Edward Oliver LeBlanc
Former Chief Minister and Premier of Dominica
Edward Oliver Le Blanc (3 October 1923 – October 29, 2004) was a Dominican politician and former Chief Minister and PRemier.
Early life and education
Edward Oliver LeBlanc was born on 3 October 1923, one of 12 children of Anderson LeBlanc and Eunomie LeBlanc (née Mourillon
who lived in the hamlet of Rouillard, north of Vieille Case, Dominica. His siblings were Edmund, Lipson, Alan, Thomas, Valentine, Alick, Gabriel, Alphonso, Linda, Hyacinth and JosephLeBlanc
He attended the Vieille Case government school, where he excelled under the tutelage of school principal Clive Sorhaindo. He then attended the Agricultural School in Roseau and successfully completed the two year course. Thereafter, he was employed by government as an Agricultural Instructor at Portsmouth, La Plaine and Vieille Case. During this period he took a bee-keeping course in agriculture at the Imperial College of Tropical Agriculture, Trinidad in 1944; and studied, through correspondence courses, for London University’s Matriculation Exam (a precursor to the GCE), which he successfully completed in 1948.
From 1940 - 1945, LeBlanc was Assistant District Agricultural Instructor, Colihaut; and from 1949 - 1951 he worked asan Agricultural Instructor at the One Mile Agricultural Station, Portsmouth, Dominica. In the mid-1950s he was recruited by the Banana Growers Association as its Northern District representative, but he subsequently resigned to contest the 1957 general election as a member of the Dominica Labour Party.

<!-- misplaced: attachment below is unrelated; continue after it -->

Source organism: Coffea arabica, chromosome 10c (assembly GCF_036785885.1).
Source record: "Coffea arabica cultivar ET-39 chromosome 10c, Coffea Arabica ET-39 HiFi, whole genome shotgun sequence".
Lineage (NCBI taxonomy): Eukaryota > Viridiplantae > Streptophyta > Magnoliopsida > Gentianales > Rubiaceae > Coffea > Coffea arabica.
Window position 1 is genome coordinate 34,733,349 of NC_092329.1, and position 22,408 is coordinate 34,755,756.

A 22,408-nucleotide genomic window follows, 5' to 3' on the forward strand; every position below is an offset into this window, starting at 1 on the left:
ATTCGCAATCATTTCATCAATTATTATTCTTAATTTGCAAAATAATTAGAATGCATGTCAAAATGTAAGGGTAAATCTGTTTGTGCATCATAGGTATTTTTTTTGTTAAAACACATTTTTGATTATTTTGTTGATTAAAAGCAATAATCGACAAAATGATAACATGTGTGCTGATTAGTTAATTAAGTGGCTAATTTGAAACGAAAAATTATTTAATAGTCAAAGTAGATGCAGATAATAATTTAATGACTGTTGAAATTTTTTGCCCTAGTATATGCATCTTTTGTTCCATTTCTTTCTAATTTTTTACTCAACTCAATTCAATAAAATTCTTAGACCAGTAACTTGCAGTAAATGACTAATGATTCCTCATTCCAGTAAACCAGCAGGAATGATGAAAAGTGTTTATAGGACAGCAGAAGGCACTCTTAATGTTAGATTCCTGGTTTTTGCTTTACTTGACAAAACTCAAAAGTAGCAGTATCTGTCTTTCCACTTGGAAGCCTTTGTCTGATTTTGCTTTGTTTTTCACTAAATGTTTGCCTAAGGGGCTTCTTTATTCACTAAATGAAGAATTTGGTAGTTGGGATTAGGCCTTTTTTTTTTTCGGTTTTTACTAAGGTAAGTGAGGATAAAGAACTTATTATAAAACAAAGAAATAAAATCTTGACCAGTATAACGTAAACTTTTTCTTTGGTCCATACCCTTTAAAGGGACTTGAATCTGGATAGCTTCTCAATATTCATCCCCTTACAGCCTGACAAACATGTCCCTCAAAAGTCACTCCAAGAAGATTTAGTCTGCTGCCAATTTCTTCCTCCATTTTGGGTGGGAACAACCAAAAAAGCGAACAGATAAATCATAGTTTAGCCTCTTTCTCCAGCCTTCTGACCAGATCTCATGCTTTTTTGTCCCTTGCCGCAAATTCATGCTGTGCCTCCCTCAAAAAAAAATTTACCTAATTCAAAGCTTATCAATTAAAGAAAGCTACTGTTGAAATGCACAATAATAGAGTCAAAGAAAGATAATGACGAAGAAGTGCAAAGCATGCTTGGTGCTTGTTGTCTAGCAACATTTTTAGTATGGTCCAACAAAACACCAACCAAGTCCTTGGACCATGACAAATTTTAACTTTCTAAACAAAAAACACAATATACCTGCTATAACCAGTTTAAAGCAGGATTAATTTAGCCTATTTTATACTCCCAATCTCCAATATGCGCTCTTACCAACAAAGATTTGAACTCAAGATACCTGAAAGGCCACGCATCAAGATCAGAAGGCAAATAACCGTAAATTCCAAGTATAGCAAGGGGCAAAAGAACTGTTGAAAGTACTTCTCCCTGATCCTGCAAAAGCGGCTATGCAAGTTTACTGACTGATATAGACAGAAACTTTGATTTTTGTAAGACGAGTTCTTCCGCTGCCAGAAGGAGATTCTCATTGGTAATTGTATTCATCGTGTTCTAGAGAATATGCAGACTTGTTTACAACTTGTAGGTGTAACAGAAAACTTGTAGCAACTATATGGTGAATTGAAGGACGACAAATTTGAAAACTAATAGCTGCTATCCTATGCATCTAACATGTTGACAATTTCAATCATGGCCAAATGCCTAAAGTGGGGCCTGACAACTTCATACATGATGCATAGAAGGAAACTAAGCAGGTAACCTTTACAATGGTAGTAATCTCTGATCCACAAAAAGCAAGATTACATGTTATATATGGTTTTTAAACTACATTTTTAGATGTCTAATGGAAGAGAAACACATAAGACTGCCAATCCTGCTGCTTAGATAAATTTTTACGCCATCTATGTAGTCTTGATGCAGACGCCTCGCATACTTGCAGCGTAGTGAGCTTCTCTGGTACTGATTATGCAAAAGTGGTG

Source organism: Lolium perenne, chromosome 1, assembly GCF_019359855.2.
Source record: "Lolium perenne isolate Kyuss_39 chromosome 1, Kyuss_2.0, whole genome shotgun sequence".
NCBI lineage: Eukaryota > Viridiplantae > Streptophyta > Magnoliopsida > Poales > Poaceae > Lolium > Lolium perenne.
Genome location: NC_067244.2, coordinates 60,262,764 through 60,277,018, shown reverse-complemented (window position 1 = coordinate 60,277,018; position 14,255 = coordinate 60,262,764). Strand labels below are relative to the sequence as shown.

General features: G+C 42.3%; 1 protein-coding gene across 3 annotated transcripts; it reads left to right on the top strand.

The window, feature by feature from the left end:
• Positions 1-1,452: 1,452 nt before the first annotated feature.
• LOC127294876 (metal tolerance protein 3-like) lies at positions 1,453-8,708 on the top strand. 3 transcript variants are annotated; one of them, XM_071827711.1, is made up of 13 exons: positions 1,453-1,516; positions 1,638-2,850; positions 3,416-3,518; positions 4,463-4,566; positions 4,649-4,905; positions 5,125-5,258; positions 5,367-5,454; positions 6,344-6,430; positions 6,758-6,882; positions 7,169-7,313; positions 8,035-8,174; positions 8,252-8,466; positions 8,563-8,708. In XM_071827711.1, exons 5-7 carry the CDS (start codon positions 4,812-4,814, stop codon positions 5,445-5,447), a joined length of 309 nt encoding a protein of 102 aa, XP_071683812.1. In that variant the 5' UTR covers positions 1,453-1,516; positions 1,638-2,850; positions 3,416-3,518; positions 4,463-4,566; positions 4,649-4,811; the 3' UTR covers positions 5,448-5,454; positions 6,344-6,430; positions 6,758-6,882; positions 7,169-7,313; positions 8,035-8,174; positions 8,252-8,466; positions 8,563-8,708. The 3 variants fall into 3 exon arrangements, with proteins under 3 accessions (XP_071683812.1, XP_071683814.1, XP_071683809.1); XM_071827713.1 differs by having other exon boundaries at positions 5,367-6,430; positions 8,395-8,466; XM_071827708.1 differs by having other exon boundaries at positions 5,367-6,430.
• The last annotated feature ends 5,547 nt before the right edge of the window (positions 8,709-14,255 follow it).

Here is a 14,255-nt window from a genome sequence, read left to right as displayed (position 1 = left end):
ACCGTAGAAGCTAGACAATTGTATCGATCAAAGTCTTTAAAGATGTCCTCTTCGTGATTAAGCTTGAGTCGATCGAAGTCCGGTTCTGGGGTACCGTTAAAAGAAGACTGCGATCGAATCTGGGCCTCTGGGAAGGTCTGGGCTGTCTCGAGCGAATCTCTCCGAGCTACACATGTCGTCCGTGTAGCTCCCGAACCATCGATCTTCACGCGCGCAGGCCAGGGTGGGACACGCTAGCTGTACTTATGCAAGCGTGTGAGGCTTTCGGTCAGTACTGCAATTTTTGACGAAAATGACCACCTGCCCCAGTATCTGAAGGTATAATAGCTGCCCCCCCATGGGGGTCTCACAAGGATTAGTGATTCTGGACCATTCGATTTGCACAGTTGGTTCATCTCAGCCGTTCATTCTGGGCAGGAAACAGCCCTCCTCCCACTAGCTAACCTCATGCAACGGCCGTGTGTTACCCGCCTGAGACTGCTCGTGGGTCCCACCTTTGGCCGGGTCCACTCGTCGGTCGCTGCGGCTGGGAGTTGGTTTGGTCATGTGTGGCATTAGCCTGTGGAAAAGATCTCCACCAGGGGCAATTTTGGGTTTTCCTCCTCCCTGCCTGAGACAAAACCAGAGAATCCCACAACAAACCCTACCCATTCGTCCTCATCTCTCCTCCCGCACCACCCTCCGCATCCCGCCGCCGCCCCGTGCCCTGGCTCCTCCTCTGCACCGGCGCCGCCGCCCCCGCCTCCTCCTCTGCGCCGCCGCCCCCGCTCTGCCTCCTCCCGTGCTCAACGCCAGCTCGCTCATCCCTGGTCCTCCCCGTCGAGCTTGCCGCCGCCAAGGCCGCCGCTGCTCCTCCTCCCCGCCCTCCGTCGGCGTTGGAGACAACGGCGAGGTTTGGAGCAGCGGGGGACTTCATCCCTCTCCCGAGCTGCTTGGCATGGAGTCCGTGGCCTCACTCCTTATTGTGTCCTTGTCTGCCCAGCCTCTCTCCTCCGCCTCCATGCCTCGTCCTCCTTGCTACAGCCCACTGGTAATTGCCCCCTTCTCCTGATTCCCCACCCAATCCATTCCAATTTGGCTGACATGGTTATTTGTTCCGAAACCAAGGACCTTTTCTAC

In the late 1940s, he had written articles to the Dominica Chronicle about the difficulties of life in Vieille Case; and in the early 1950s, he was elected to the Vieille Case Village Council.
In 1957, he ran against R.B. Douglas for the Northern District representative in the national elections and scored a tremendous victory. Later that year, LeBlanc scored another victory when he was elected one of Dominica’s representatives to the West Indies Federation. He resigned his Federal post in 1960 to lead the Dominica Labour Party to victory in the January 1961 general elections, , winning the Roseau South constituency, becoming Chief Minister and Minister of Finance.
LeBlanc served as Chief Minister of Dominica from January 1961 to 1 March 1967. In March 1967, when the British granted Dominica more self-government, Le Blanc became premier.
His mass following across the island was clearly shown in his ability to win a seat in the four elections. Indeed, LeBlanc became the island's only political leader to win contested elections in three different constituencies as diverse as Portsmouth, Roseau South and the North Western.
LeBlanc tried to implement socialist policies in Dominica. He was committed to helping poor workers, whom he called "little men", a catchphrase which still remains in Dominican politics. He was very popular with the voters, winning three elections in three different constituencies, and is believed by many to be one of the founders of the Dominican nation.
In the aftermath of the collapse of the WI Federation in May 1962 he participated in all of the conferences in the Caribbean and London attempting to save a federation of "the little eight" islands which were left after Jamaica and Trinidad went independent. Finally, when all else failed, he attended the Lancaster House Conference in London in April of 1966 which agreed on a constitution to make Dominica a self-governing Associated State on 1st March 1967. He became the island's first Premier.